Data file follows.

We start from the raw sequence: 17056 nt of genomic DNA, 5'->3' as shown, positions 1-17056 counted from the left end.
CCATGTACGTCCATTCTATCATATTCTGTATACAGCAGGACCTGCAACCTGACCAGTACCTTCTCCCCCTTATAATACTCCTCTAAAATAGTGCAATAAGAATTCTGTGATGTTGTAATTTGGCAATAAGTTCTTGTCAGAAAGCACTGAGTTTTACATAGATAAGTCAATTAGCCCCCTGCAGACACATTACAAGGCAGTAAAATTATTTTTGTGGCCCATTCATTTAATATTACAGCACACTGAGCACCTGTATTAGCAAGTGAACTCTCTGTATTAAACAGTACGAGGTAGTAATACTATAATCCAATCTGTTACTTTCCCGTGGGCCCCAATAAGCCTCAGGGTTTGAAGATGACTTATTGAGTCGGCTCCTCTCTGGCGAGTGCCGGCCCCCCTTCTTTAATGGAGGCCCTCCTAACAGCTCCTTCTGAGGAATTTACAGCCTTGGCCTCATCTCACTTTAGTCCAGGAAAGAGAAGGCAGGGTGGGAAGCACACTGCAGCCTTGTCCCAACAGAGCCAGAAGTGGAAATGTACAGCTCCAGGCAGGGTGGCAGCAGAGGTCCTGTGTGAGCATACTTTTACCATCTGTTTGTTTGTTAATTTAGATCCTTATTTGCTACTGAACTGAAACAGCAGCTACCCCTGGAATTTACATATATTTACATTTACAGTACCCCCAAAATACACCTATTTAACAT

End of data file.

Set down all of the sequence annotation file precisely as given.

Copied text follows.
We start from the raw sequence: 17056 nt of genomic DNA, 5'->3' as shown, positions 1-17056 counted from the left end.
CCATGTACGTCCATTCTATCATATTCTGTATACAGCAGGACCTGCAACCTGACCAGTACCTTCTCCCCCTTATAATACTCCTCTAAAATAGTGCAATAAGAATTCTGTGATGTTGTAATTTGGCAATAAGTTCTTGTCAGAAAGCACTGAGTTTTACATAGATAAGTCAATTAGCCCCCTGCAGACACATTACAAGGCAGTAAAATTATTTTTGTGGCCCATTCATTTAATATTACAGCACACTGAGCACCTGTATTAGCAAGTGAACTCTCTGTATTAAACAGTACGAGGTAGTAATACTATAATCCAATCTGTTACTTTCCCGTGGGCCCCAATAAGCCTCAGGGTTTGAAGATGACTTATTGAGTCGGCTCCTCTCTGGCGAGTGCCGGCCCCCCTTCTTTAATGGAGGCCCTCCTAACAGCTCCTTCTGAGGAATTTACAGCCTTGGCCTCATCTCACTTTAGTCCAGGAAAGAGAAGGCAGGGTGGGAAGCACACTGCAGCCTTGTCCCAACAGAGCCAGAAGTGGAAATGTACAGCTCCAGGCAGGGTGGCAGCAGAGGTCCTGTGTGAGCATACTTTTACCATCTGTTTGTTTGTTAATTTAGATCCTTATTTGCTACTGAACTGAAACAGCAGCTACCCCTGGAATTTACATATATTTACATTTACAGTACCCCCAAAATACACCTATTTAACAT